Deputy Secretary of Defense Robert Work will remain on the job after the inauguration for a limited time.
Work confirmed that he will stay at the Pentagon “just a little bit longer” to provide continuity for the incoming administration.
Work has been deeply involved with a number of military space issues, including the development of the Joint Interagency Combined Space Operations Center (JICSpOC) and a reorganization of space leadership within the Defense Department. [DOD Buzz]
NASA is considering a Boeing proposal to purchase additional Soyuz seats for ISS missions. NASA said in a procurement filing Tuesday it has received an offer from Boeing to buy seats on Soyuz flights in the fall of 2017 and spring of 2018, as well as an option for three seats in 2019. Boeing obtained the seats from Energia as part of a settlement between the two companies involving Sea Launch. The seats in 2017 and 2018, freed up by Russian plans to reduce the size of its crew from three to two, would provide NASA with an additional ISS crewmember to perform research. The three seats in 2019 could serve as insurance should Boeing and SpaceX’s commercial crew efforts encounter delays, or instead augment the station’s crew. Boeing expects to start negotiating a deal with NASA after a Jan. 27 deadline for responses to the procurement filing. [SpaceNews]
The head of Middle Eastern satellite operator Yahsat is optimistic about business prospects in Brazil, despite economic problems there. In an interview, Yahsat CEO Masood M. Sharif Mahmood said that although Brazil, a key market for its upcoming Al Yah 3 satellite, went into recession after the satellite was ordered in 2014, he sees “green shoots of recovery” there, with 20-25 percent of the satellite’s capacity already acquired by several companies. Part of Al Yah 3’s capacity will also be used by Eutelsat to provide broadband access in Africa, replacing the Amos-6 satellite lost in a pre-launch pad accident last year. Al Yah 3 is scheduled to launch this year on an Ariane 5. [SpaceNews]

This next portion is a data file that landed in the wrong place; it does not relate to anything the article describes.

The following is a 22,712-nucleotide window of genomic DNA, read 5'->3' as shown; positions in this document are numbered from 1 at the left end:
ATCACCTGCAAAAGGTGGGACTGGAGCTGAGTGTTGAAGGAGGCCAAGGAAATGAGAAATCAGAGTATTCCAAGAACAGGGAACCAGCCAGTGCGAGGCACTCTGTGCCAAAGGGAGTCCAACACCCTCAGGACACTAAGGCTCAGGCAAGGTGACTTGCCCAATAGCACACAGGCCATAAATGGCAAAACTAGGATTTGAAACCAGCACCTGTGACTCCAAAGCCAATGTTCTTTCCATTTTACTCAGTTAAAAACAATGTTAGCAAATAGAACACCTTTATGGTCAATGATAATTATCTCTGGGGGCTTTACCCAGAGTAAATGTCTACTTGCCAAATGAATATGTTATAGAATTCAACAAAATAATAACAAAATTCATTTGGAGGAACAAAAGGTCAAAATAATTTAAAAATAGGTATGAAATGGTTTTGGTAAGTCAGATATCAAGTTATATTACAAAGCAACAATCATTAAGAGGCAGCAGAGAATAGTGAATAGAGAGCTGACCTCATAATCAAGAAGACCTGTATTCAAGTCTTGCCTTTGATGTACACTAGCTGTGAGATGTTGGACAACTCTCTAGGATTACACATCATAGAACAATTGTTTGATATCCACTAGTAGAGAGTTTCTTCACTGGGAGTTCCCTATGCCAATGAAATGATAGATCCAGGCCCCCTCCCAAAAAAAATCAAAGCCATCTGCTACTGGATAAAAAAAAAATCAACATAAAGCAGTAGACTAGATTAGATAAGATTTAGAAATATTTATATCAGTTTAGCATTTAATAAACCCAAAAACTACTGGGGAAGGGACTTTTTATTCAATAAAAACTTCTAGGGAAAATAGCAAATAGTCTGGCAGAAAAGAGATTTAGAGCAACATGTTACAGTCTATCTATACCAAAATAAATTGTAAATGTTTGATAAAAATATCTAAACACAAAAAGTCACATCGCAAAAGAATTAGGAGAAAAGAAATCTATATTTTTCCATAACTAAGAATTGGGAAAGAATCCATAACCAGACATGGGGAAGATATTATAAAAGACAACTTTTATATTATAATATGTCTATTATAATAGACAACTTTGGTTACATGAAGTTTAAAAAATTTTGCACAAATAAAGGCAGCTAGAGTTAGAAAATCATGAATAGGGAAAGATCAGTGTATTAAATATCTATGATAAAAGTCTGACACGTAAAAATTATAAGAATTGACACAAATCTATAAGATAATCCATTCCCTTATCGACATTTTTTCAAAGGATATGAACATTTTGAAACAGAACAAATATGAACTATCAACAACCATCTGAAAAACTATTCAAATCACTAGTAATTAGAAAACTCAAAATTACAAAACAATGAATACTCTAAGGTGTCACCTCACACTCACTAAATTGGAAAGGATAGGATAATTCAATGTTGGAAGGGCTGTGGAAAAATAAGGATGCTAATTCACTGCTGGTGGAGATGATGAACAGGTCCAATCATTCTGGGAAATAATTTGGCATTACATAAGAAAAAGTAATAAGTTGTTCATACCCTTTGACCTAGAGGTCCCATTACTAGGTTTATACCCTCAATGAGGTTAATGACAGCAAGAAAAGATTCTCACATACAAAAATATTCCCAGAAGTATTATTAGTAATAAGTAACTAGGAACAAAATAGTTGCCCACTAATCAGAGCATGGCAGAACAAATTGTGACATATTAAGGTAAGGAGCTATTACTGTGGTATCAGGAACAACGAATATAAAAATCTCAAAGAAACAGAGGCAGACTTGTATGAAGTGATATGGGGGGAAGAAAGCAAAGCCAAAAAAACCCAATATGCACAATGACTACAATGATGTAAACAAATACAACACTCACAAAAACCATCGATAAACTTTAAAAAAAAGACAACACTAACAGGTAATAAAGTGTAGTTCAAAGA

The man set to become NASA acting administrator said some members of the “landing team” at the agency will remain there after the inauguration. In a speech Tuesday, NASA Associate Administrator Robert Lightfoot said some people who came to the agency after the election as part of the incoming Trump administration’s review team will remain as a “beachhead team” of presidential appointees after the landing team is formally disbanded Friday. Lightfoot said he’s had good discussions with the landing team, hinting that they have “lots of good ideas” for the agency. [SpaceNews]
Several people are in the running to become the head of NOAA. Three people have emerged as frontrunners to lead the agency whose responsibilities include operating weather satellites: Scott Rayder, senior adviser for development and partnerships at the University Corporation for Atmospheric Research and a member of the Commerce Department landing team; Barry Myers, CEO of AccuWeather; and Jonathan White, president and chief executive of the Consortium for Ocean Leadership. There’s no timeline for when the Trump administration is expected to nominate one of those individuals for the position. [Washington Post]